SONOMA COUNTY, Calif. (KTVU) - The first Bay Area residential property that may soon fall to the power of this winter’s El Niño has already been seriously compromised by relentless rainfall. It's a deteriorating situation that's likely to become all too common.
A big hillside home on Monte Rio's Monte Vista Terrace has already lost a large part of its lower retaining wall and plenty more rain is on the way.
The only thing seemingly holding up that retaining wall is a pickup truck that the wall is leaning heavily against.
"It looks to us like the whole house is gonna come down. Now, I've talked to the contractor who put the plastic out and he said that, ‘No, the house is pretty stable,’ but from what we can see, it doesn't look like it," says Chief Steve Baxman of the Monte Rio Fire District.
The problem is, should the hillside let go, the house and the hillside will have an almost vertical drop in front of it and down below; other homes.
"There's another terrace and then Moscow Road below that. If it gets down in the redwoods, it could take several more houses," says Chief Baxman.
The county has inspected and red-tagged the home forbidding occupancy and other locations are clearly threatened.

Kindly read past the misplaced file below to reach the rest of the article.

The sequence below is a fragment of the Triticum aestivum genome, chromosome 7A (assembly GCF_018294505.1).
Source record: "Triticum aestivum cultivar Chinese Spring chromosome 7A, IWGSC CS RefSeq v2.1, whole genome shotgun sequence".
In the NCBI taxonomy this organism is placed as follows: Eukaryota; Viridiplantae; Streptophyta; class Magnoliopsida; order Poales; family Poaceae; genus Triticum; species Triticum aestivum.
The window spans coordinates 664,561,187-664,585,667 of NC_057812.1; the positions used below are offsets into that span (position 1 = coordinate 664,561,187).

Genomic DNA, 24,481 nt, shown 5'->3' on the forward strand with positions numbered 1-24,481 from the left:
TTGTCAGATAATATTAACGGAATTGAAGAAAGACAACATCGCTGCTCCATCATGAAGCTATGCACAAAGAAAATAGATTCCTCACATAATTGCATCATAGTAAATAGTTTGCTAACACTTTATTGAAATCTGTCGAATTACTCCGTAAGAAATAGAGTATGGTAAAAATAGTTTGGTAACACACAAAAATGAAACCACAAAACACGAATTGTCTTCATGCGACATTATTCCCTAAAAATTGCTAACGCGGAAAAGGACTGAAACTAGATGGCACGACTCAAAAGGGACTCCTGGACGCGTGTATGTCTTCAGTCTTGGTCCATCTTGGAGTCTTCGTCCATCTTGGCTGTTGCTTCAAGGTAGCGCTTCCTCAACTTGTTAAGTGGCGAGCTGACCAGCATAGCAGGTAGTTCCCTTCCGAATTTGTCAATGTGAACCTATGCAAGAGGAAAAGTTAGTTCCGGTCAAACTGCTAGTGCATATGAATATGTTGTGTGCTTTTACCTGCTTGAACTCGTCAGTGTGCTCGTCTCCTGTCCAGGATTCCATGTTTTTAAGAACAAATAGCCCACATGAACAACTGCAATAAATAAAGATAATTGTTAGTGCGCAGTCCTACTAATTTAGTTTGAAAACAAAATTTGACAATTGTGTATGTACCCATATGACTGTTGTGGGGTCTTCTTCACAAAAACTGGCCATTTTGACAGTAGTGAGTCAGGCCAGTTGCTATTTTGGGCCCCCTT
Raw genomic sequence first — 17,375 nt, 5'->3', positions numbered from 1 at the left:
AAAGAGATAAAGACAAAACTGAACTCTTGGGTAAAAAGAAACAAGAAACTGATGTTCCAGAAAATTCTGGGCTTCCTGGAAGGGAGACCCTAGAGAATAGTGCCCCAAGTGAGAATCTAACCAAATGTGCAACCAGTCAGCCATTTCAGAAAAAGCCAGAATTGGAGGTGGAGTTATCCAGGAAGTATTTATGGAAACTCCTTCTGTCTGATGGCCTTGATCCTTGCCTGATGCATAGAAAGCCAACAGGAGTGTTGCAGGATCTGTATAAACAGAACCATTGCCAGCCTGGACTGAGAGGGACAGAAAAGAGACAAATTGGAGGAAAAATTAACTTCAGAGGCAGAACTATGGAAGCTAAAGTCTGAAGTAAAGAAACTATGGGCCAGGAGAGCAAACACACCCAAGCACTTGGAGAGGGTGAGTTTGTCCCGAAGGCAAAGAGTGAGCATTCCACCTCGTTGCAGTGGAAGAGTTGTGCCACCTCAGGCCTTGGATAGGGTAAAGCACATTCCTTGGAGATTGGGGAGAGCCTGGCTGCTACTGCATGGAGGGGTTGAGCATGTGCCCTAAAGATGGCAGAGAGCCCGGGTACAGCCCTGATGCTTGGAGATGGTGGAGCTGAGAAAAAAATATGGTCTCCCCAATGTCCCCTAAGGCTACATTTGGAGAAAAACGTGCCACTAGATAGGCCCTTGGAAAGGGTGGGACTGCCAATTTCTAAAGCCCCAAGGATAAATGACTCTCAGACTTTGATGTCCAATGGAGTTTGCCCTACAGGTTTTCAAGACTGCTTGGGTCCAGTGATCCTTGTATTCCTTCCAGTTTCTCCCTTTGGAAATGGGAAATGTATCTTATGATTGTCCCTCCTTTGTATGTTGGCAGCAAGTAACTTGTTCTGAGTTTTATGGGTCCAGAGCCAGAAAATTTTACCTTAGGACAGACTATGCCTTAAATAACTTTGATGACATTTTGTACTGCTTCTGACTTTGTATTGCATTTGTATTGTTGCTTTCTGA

"We see a lot. We were out this morning on a mudslide that took three trees in a mud slide and took part of the road," says the Chief.
For hillside dwellers everywhere, especially those who missed the previous two El Niño's in the early ’80s and late ‘90s, expect to see more of this in many California locations.
"We have 2 or 3 more places that we've earmarked that are starting to slide. In the last couple of years they haven't done much because we haven't got much rain. But, if we get a normal rainfall, we could have a lot more slides" concludes the chief.
Considering that water alone carved the Grand Canyon, make sure the drainage around you home directs water away from it, not beside or under it.